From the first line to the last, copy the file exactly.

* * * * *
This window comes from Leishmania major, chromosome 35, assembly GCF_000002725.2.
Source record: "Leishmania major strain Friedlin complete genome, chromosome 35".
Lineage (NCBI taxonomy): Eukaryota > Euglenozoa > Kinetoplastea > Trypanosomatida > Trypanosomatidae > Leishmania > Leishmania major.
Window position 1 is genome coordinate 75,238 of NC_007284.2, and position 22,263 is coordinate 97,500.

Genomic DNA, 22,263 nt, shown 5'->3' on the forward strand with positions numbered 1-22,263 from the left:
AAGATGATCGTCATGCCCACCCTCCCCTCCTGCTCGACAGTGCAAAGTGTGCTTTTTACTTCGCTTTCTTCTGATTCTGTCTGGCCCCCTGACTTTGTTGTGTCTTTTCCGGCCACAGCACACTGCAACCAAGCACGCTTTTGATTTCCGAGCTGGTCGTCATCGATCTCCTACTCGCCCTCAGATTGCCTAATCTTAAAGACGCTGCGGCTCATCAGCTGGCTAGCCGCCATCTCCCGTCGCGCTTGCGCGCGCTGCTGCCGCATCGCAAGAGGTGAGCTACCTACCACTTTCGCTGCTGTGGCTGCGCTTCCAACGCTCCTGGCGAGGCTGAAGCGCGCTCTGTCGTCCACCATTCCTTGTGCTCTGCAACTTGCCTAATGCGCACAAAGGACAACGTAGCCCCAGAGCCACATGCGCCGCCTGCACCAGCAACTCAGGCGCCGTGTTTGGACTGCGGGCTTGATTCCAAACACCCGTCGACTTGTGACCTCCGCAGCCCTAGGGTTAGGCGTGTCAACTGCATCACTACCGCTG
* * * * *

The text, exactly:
This window comes from Leishmania major, chromosome 35, assembly GCF_000002725.2.
Source record: "Leishmania major strain Friedlin complete genome, chromosome 35".
Lineage (NCBI taxonomy): Eukaryota > Euglenozoa > Kinetoplastea > Trypanosomatida > Trypanosomatidae > Leishmania > Leishmania major.
Window position 1 is genome coordinate 75,238 of NC_007284.2, and position 22,263 is coordinate 97,500.

Genomic DNA, 22,263 nt, shown 5'->3' on the forward strand with positions numbered 1-22,263 from the left:
AAGATGATCGTCATGCCCACCCTCCCCTCCTGCTCGACAGTGCAAAGTGTGCTTTTTACTTCGCTTTCTTCTGATTCTGTCTGGCCCCCTGACTTTGTTGTGTCTTTTCCGGCCACAGCACACTGCAACCAAGCACGCTTTTGATTTCCGAGCTGGTCGTCATCGATCTCCTACTCGCCCTCAGATTGCCTAATCTTAAAGACGCTGCGGCTCATCAGCTGGCTAGCCGCCATCTCCCGTCGCGCTTGCGCGCGCTGCTGCCGCATCGCAAGAGGTGAGCTACCTACCACTTTCGCTGCTGTGGCTGCGCTTCCAACGCTCCTGGCGAGGCTGAAGCGCGCTCTGTCGTCCACCATTCCTTGTGCTCTGCAACTTGCCTAATGCGCACAAAGGACAACGTAGCCCCAGAGCCACATGCGCCGCCTGCACCAGCAACTCAGGCGCCGTGTTTGGACTGCGGGCTTGATTCCAAACACCCGTCGACTTGTGACCTCCGCAGCCCTAGGGTTAGGCGTGTCAACTGCATCACTACCGCTG